They also agreed to fork over $95.5 million as a result of a whistleblower’s claim that they were engaging in a student recruitment strategy that violated US federal law, which is good news for former students, as this opens them up to Borrower’s Defense Against Repayment claims.
In other words, The Art Institutes broke the law, and while they never admitted the illegal behavior, they did agree to pay out nearly $200 million dollars to make the lawsuits go away.
This means that there’s a very good possibility that you can qualify for some of that $200 million settlement to get rid of the student loans you took out in order to attend the school.
Two Ways to Discharge Art Institute Loans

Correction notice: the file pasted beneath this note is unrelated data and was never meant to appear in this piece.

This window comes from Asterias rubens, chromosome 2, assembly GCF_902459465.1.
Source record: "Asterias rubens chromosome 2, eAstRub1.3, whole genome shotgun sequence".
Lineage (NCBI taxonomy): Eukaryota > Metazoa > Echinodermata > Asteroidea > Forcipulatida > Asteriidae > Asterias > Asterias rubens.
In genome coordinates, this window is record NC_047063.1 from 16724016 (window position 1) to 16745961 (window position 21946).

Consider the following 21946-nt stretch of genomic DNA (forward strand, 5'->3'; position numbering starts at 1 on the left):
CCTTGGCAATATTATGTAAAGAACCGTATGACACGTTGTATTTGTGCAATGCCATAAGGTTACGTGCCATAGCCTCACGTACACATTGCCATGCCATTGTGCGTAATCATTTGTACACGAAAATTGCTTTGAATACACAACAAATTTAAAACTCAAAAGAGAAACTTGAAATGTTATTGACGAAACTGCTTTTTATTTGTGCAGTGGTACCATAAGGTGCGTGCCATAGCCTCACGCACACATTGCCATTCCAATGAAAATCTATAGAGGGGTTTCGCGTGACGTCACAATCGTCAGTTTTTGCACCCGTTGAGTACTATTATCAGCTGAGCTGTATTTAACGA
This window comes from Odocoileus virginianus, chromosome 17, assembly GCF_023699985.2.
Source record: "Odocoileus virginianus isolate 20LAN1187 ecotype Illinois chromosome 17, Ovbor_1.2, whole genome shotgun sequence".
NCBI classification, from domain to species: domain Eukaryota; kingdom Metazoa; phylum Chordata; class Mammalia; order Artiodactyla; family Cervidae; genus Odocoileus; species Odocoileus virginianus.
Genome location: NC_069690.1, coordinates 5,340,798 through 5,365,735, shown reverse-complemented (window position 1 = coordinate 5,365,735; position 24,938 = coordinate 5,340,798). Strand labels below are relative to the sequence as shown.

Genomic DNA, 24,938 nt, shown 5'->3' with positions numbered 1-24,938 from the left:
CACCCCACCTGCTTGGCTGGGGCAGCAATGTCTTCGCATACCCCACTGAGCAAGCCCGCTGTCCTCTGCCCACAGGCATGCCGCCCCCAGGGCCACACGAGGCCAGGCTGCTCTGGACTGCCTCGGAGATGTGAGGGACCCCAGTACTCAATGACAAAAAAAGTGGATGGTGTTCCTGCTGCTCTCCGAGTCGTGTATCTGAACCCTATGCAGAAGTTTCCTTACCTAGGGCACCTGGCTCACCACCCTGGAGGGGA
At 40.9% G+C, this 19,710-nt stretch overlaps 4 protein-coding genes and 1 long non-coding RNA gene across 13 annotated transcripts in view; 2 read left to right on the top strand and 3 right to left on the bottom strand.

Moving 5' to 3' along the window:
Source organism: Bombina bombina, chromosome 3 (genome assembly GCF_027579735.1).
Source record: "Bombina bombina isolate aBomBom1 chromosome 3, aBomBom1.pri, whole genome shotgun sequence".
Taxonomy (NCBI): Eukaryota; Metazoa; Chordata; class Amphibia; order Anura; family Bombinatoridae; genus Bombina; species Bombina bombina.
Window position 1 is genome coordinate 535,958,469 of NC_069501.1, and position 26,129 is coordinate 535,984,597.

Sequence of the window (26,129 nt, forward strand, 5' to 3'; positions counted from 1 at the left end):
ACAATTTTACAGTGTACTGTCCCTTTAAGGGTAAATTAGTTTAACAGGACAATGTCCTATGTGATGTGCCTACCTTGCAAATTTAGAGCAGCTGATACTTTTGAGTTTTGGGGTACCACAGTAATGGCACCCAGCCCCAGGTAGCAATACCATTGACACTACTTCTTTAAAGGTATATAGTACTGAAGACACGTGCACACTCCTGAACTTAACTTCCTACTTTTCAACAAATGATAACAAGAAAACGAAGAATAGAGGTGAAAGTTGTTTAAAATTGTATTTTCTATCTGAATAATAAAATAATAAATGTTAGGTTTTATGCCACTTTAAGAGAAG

As I stated above, there are two ways that former students of the Art Institute can apply for student loan forgiveness:
Click the links above to be taken to the section of this Guide that details the specifics for each program.
Unfortunately, you cannot apply for both programs. Therefore, you’ll need to choose the student loan forgiveness program that gives you the best chance of actually getting rid of your loans.
Let’s take a look at the differences between the two programs so you can figure out which one will work best for your specific situation.
Discharging Art Institute Loans via Borrower’s Defense Against Repayment
The Borrower’s Defense Against Repayment program was created to help people who took out loans in order to attend schools that broke the law in order to convince them to attend the school.
And because the Art Institute has clearly violated many laws, anyone who took out a student loan to attend one of their schools is basically automatically eligible for the Borrowers Defense Against Repayment program, which offers complete student loan forgiveness.